Wednesday, February 15, 2017

Bandette Volume 3 - The House of the Green Mask

This collection came out last fall, and normally I immediately jump on Bandette collections, but I was preoccupied. Job, moving, the complete collapse of all hope in decency, the usual shit. But now I have it, hooray! (Before we start, I want to say the colors in the book look much better than they will here. I took the pictures without using the flash, so as to avoid the glare that so often mars the pictures I use here, but the counter to that is how dark the pictures are)

In Volume 3, a mysterious criminal known only as The Voice is abducting people to interrogate them about a House of the Green Mask. One of the people abducted is Daniel, the delivery boy who is one of Bandette's associates (and completely smitten with her). So Bandette sets out to find and rescue Daniel, by drawing in basically everyone she can. Her friends, the police, various politicians and socialites, dogs. She does find him, they rescue the others, we are given a tantalizing hint towards Bandette's backstory, and the Voice is now a potential threat (and source of creative henchmen) going forward, with Absinthe being taken off the board in Volume 2.

But with Bandette, it's less about the plot, and more about how Bandette moves through it, her reactions, the jokes. So there's an extended sequence where she's trailing The Voice across town through a parade, with the aid of her various Urchins. This is played out over several nine-panel grid pages of Bandette in pursuit of his black car, checking in with her friends via walkie-talkie, while sporting a different disguise in each panel. In one, it's Lincoln's hat and beard. In the next, she's dressed like the Man with No Name. And she's wearing this over her usual outfit, while claiming to be in perfect disguise.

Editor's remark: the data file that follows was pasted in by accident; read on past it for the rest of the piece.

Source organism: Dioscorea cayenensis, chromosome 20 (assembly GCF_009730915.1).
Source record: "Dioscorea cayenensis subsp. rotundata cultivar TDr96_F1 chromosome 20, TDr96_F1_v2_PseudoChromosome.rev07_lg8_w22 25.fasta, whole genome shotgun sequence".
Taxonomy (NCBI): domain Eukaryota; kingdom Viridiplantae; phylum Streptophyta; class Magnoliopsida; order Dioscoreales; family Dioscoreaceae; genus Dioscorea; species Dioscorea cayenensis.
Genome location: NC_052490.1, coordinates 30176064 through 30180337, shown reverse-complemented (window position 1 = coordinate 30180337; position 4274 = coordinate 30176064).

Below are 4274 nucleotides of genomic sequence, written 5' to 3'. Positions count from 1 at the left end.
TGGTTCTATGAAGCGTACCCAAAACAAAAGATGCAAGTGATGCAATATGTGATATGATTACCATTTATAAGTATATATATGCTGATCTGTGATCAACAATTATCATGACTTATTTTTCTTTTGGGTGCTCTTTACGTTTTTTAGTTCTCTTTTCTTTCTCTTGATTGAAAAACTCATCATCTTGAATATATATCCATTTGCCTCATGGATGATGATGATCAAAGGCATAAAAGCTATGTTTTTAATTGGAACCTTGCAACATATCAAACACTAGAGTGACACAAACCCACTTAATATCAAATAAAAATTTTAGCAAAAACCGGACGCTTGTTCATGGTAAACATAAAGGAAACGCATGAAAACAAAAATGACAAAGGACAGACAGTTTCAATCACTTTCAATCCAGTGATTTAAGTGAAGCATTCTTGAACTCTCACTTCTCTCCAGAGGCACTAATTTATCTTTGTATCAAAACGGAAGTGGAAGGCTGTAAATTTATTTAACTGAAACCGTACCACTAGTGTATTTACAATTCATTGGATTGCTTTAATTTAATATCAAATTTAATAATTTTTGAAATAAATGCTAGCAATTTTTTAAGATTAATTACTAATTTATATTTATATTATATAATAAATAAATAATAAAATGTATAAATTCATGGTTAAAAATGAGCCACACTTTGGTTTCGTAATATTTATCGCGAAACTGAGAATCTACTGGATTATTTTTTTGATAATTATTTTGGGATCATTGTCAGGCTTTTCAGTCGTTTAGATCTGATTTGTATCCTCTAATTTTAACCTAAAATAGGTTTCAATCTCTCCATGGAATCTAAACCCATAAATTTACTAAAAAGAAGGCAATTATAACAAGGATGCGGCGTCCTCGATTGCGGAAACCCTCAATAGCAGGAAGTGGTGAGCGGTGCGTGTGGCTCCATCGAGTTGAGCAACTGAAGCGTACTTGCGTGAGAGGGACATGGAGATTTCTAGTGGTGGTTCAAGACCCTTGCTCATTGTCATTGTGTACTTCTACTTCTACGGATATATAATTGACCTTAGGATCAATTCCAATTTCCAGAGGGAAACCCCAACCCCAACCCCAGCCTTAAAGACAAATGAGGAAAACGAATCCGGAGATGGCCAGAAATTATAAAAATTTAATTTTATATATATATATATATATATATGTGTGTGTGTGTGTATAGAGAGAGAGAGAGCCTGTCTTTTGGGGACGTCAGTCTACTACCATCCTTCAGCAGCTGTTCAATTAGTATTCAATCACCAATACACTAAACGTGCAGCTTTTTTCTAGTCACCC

Or Le Monsieur, the only possible challenger to Bandette's title as World's Greatest Thief, thinks he's on the trail of the Green Mask, after watching a film about Madame Presto (which Bandette stole and screened for her friends). And that doesn't go how anyone might expect, either.

Paul Tobin's writing is light, and funny, both in terms of sight gags which Colleen Coover ably draws, and some well-delivered lines (which are also aided by Coover's illustrations). Bandette re-positioning a pigeon while telling it that it is interfering with the drama. Tobin's able to write so that, even when Bandette is being serious - for example, when she's advancing on Dart Petite and mentioning how they're going to discuss how Dart harmed 'her Daniel' - the voice is still recognizably her. It felt silly, but also perfectly in character for Bandette to call up her friend in the police, Heloise, simply to tell her she was stomping, then hang up. That should seem stupid or pointless, but the creative team sells it, so it's cute? Charming?

As mentioned above, Coover uses a lot of nine-panel grids, which allows for a deliberate pacing. Jokes can be drawn out over 3 or 6 panels. We can see a sequence, be it a chase, a fight, or simply a conversation with a flow to it. Things don't seem rushed or crammed together. Coover knows what information needs to be in each panel, and doesn't waste space on stuff that doesn't need to be there. Which is kind of key when working with nine panels, since they isn't going to be much room in each one.

Also, Bandette almost seems to use the pacing of the grids as a chance to disappear at the top of the page, then reappear at the bottom. What I mean is, Bandette likes to surprise people, appearing suddenly behind or above them, seemingly from nowhere. But between where she was and where she ends up, we were following someone else across and down the page at the steady pace of the grid. Like in the page above, where we see her in the upper right corner, then we follow Daniel methodically to the right and down, only to be met by Bandette, who has taken some more direct route. But of course a thief would have no time for for the normal narrative flow of the page, and cut simply to the part she enjoys.

As with the previous two volumes, I highly recommend The House of the Green Mask.

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